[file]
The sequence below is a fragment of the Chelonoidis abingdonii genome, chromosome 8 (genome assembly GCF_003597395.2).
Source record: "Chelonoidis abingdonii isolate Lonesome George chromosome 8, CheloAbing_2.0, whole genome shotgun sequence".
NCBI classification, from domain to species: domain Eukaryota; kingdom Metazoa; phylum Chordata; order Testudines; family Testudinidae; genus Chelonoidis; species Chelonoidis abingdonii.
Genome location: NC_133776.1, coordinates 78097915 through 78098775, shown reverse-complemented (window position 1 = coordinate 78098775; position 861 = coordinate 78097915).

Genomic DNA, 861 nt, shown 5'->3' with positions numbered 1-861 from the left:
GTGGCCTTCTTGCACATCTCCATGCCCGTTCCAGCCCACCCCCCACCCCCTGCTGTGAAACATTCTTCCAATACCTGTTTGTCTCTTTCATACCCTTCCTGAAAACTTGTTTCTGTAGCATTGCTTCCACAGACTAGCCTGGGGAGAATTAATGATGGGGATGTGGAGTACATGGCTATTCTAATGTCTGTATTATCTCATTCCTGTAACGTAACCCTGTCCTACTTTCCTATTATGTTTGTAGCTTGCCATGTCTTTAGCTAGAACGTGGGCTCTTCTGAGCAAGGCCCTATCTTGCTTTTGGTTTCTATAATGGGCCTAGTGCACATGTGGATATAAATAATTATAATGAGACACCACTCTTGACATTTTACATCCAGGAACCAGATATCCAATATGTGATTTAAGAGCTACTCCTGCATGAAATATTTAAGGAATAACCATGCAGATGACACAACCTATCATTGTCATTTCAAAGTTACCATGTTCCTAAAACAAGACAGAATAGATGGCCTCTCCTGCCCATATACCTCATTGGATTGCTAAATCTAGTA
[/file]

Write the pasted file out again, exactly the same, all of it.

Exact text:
The sequence below is a fragment of the Chelonoidis abingdonii genome, chromosome 8 (genome assembly GCF_003597395.2).
Source record: "Chelonoidis abingdonii isolate Lonesome George chromosome 8, CheloAbing_2.0, whole genome shotgun sequence".
NCBI classification, from domain to species: domain Eukaryota; kingdom Metazoa; phylum Chordata; order Testudines; family Testudinidae; genus Chelonoidis; species Chelonoidis abingdonii.
Genome location: NC_133776.1, coordinates 78097915 through 78098775, shown reverse-complemented (window position 1 = coordinate 78098775; position 861 = coordinate 78097915).

Genomic DNA, 861 nt, shown 5'->3' with positions numbered 1-861 from the left:
GTGGCCTTCTTGCACATCTCCATGCCCGTTCCAGCCCACCCCCCACCCCCTGCTGTGAAACATTCTTCCAATACCTGTTTGTCTCTTTCATACCCTTCCTGAAAACTTGTTTCTGTAGCATTGCTTCCACAGACTAGCCTGGGGAGAATTAATGATGGGGATGTGGAGTACATGGCTATTCTAATGTCTGTATTATCTCATTCCTGTAACGTAACCCTGTCCTACTTTCCTATTATGTTTGTAGCTTGCCATGTCTTTAGCTAGAACGTGGGCTCTTCTGAGCAAGGCCCTATCTTGCTTTTGGTTTCTATAATGGGCCTAGTGCACATGTGGATATAAATAATTATAATGAGACACCACTCTTGACATTTTACATCCAGGAACCAGATATCCAATATGTGATTTAAGAGCTACTCCTGCATGAAATATTTAAGGAATAACCATGCAGATGACACAACCTATCATTGTCATTTCAAAGTTACCATGTTCCTAAAACAAGACAGAATAGATGGCCTCTCCTGCCCATATACCTCATTGGATTGCTAAATCTAGTA